Congressional Gold Medal, Tuskegee Airmen

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Physical Description
Tuskegee Airmen Congressional Gold Medal; Obverse: three profiles of a pilot wearing a leather flying helmet, ground mechanic wearing a billed cap; and pilot wearing a service cap; a soaring eagle depicted below the three profiles; raised letter text "TUSKEGEE AIRMEN" above profiles; Reverse: three starboard side aircraft profiles, Curtiss P-40 with "99" on fuselage; North American P-51D with "332" on fuselage, and North American B-25 with "477" on fuselage; raised letter text, "ACT OF CONGRESS, 2006, OUTSTANDING COMBAT RECORD INSPIRED REVOLUTIONARY REFORM IN THE ARMED FORCES".
The Congressional Gold Medal is the highest civilian award presented by the U.S. Congress. It is awarded to an individual or group for an outstanding deed or act of service to the security, prosperity, and national interest of the United States. This medal was presented to the Tuskegee Airmen, African American pilots flying for the U.S. Army Air Forces during World War II. The medal also includes other Tuskegee Airmen such as bombardiers, navigators, mechanics, and other military or civilian men and women who performed ground support duties. Awarded on March 29, 2007, the medal recognized their "unique military record that inspired revolutionary reform in the Armed Forces."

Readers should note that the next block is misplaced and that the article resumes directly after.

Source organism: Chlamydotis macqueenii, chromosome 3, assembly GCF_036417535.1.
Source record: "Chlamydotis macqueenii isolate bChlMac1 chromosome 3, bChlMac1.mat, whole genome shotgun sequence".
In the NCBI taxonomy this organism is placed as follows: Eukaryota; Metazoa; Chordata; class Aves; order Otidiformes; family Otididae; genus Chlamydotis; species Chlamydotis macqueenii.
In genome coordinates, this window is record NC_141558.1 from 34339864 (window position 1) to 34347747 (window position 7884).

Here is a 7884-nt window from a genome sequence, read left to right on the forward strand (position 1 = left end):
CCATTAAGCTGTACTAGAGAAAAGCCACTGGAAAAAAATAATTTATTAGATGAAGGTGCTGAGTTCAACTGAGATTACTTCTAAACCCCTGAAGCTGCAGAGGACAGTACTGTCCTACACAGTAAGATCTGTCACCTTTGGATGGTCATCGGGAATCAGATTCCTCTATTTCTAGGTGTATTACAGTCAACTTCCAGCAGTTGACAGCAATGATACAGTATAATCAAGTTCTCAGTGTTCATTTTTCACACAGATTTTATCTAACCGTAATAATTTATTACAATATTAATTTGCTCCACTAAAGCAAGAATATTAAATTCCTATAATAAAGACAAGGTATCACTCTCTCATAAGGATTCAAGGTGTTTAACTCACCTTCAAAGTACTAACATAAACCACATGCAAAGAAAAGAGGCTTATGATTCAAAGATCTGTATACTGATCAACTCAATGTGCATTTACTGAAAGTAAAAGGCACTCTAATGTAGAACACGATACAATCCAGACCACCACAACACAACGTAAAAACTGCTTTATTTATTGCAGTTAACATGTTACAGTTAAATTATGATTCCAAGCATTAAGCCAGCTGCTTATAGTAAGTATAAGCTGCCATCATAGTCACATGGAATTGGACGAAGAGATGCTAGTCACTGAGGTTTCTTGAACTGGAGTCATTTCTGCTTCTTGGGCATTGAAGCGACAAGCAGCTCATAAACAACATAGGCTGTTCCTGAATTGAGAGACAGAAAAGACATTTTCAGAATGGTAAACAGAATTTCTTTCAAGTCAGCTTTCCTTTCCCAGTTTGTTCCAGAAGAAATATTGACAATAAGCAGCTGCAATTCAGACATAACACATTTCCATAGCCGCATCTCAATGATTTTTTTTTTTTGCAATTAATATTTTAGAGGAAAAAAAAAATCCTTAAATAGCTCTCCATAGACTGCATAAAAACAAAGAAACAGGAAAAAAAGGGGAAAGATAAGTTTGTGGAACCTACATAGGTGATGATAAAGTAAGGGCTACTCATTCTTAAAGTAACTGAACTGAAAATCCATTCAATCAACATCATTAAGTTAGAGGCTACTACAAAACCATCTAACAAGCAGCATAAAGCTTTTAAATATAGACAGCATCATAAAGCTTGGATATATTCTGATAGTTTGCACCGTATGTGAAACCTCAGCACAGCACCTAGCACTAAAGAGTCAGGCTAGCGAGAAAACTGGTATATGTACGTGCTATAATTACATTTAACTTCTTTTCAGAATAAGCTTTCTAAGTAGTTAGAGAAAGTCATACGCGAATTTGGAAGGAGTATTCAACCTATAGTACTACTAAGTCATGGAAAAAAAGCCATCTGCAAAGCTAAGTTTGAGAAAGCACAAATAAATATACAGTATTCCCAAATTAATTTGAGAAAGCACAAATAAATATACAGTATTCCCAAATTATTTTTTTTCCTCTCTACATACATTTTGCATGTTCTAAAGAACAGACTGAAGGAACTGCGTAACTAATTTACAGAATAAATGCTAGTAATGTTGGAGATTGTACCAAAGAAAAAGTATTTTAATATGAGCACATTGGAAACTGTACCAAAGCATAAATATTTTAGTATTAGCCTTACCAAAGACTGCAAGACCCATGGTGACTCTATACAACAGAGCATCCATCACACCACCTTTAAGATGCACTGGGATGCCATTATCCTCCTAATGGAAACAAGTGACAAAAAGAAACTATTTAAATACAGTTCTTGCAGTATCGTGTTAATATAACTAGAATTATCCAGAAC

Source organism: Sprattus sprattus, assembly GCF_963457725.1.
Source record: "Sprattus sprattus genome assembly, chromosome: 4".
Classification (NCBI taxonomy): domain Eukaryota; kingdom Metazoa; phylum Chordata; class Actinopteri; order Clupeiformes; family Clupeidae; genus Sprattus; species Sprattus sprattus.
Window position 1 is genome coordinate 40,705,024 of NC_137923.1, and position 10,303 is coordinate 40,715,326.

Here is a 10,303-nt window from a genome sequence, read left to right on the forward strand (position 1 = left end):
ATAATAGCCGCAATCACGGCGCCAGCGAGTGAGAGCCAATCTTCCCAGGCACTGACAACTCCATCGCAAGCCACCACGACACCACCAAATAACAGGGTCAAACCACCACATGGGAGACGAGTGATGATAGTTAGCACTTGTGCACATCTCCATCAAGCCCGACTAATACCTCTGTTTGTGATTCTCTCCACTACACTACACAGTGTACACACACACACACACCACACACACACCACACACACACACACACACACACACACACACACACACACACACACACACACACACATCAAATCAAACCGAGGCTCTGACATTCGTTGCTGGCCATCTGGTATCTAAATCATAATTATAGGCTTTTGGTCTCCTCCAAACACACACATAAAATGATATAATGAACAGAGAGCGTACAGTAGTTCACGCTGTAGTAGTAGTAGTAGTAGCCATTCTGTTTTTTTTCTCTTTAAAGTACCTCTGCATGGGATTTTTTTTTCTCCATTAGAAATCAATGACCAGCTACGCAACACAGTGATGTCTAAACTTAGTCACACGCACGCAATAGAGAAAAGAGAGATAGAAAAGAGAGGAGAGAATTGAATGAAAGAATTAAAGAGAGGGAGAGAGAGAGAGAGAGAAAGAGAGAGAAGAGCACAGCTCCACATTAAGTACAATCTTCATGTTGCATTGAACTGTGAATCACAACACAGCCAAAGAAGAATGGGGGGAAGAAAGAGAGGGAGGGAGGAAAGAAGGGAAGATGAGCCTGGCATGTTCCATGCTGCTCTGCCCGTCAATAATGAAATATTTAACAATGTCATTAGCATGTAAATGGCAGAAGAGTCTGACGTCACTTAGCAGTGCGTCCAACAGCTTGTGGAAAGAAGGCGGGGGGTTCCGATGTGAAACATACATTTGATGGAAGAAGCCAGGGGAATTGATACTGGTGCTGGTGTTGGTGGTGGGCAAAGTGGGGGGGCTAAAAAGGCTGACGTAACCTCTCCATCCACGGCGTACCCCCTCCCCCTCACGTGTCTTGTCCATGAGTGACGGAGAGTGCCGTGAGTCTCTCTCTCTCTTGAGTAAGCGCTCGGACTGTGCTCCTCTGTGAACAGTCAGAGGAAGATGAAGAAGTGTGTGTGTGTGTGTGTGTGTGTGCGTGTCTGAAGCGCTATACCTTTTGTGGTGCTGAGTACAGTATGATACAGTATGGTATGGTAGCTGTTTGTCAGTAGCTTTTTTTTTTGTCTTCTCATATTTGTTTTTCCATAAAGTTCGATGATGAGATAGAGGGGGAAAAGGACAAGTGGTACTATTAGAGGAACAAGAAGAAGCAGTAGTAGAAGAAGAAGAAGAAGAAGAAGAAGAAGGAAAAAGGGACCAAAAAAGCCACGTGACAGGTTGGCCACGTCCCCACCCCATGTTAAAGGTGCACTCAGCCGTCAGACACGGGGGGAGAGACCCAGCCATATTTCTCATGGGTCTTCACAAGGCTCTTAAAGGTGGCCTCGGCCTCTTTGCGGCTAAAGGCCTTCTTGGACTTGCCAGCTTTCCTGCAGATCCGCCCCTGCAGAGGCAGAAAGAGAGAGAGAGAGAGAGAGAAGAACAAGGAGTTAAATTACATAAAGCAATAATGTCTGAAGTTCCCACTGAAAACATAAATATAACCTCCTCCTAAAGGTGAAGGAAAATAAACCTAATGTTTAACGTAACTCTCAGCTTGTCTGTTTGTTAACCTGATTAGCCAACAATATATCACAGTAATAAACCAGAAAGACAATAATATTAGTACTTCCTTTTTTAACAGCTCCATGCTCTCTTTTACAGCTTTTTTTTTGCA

Lent by the Smithsonian National Museum of African American History and Culture
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Inventory Number
Credit Line
On loan from the National Museum of African American History and Culture, Washington, DC
National Museum of African American History and Culture
Country of Origin
United States of America
Overall: Gold
3-D: 1.3 x 7.6cm (1/2 x 3 in.)
National Air and Space Museum
Restrictions & Rights
Do not reproduce without permission from the Smithsonian Institution, National Air and Space Museum
AWARDS-Medals & Ribbons